By Josefin Dolsten
January 15, 2019
NEW YORK (JTA) — Alyssa Weinstein-Sears and her husband, Joe, try hard to empower their 11-year-old daughter and teach her about being politically involved.
“In the 2016 election, she was very pro-Hillary and I took her into the voting both with me, and I let her push all the buttons. And we think it’s really important for her to stand up for women’s rights,” Weinstein-Sears said.
That’s why the 28-year-old considered taking her daughter with her this year to the Women’s March, either in Washington, D.C., or in Houston, where they live.
But Weinstein-Sears, who works as an educator at Houston’s Holocaust museum, and her daughter will not be attending the march on Saturday after all.
The reason: Weinstein-Sears can’t get on board with a movement whose leaders she feels have failed to adequately condemn anti-Semitism.
“It’s really difficult to be supportive of a movement that has anti-Semitic undertones when I’m trying to raise a strong Jewish daughter,” she told JTA on Monday.
She isn’t alone. In the past year, celebrities, activists and community leaders — Jewish and otherwise — have said they will not attend the march and called on the national organizers to step down over claims that they have not done enough to disavow anti-Semitism.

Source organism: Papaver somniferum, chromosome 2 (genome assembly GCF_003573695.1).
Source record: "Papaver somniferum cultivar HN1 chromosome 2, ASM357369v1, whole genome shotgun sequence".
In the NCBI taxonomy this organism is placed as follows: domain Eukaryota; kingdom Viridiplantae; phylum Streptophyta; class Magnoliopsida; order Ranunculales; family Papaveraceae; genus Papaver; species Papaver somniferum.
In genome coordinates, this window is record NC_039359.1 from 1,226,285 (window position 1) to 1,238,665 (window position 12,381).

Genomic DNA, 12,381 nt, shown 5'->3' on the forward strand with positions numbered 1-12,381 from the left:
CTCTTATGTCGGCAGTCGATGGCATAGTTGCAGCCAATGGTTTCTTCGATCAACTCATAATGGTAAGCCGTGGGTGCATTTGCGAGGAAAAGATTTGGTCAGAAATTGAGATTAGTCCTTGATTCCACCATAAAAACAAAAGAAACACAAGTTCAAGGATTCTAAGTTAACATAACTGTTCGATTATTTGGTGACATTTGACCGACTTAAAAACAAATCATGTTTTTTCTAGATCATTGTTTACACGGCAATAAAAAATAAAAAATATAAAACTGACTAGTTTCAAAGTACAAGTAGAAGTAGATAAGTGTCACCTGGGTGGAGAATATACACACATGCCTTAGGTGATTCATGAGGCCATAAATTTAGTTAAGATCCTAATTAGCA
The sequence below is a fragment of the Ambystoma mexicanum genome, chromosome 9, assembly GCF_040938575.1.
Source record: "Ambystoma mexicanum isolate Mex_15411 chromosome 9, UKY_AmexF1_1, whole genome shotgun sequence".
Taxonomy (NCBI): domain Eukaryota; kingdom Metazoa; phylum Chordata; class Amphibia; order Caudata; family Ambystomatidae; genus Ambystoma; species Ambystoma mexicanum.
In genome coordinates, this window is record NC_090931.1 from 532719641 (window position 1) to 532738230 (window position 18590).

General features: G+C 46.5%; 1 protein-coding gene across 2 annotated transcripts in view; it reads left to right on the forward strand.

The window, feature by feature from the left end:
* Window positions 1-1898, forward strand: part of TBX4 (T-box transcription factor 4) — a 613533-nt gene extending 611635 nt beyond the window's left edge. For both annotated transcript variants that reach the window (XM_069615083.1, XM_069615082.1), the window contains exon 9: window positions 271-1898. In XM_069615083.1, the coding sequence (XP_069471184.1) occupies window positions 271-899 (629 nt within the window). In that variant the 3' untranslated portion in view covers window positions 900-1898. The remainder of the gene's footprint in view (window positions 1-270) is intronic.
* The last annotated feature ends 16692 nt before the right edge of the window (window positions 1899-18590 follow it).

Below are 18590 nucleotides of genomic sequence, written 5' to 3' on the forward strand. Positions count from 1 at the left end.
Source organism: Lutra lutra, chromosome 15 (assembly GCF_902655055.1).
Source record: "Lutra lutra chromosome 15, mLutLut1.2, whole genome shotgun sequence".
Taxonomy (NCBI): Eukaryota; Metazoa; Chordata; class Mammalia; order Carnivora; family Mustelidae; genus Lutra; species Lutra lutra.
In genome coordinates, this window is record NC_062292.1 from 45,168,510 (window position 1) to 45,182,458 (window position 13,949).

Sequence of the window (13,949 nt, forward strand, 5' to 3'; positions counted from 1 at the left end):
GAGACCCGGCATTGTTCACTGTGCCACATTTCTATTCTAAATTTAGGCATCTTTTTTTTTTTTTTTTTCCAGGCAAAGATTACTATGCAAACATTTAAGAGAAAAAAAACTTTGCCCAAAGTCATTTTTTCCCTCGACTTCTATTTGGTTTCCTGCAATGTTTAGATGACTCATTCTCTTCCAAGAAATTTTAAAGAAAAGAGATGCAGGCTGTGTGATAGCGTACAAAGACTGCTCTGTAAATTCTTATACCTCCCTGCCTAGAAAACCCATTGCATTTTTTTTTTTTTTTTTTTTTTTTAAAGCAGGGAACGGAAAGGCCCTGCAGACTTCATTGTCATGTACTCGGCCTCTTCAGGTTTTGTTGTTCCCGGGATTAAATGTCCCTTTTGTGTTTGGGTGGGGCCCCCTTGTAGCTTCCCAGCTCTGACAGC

It all started when Women’s March co-founder and organizer Tamika Mallory attended a speech by and praised Nation of Islam leader Louis Farrakhan, who has a long history of making anti-Jewish and homophobic statements. Though the Women’s March organizers eventually disavowed Farrakhan’s anti-Semitism, many believed their response took too long and did not go far enough in denouncing him.
More recently, a report in Tablet said that Mallory and fellow organizer Carmen Perez had made anti-Semitic statements at two Women’s March planning meetings, claims the organizers deny. On Monday, Mallory appeared on “The View,” where she failed to outright condemn Farrakhan’s anti-Semitic comments.
A number of organizations have cut ties with the group: The National Council of Jewish Women and the Jewish Women’s Foundation of New York, for example, are no longer sponsoring the Washington march.
“In an ideal world we’d love to be able to endorse [the national Women’s March], but in the real world there are concerns,” National Council of Jewish Women CEO Nancy Kaufman told JTA last month as her organization was weighing whether to sign up as a 2019 sponsor.
The Southern Poverty Law Center and the prominent liberal political action committee Emily’s List also have stopped supporting the march, the Daily Beast reported last week.
Jeff Migliozzi, a communications assistant at the Southern Poverty Law Center, told JTA that the organization believes “supporting the local communities around us with their marches is of greater priority at this time.” Farrakhan’s Nation of Islam is designated as a hate group by the center.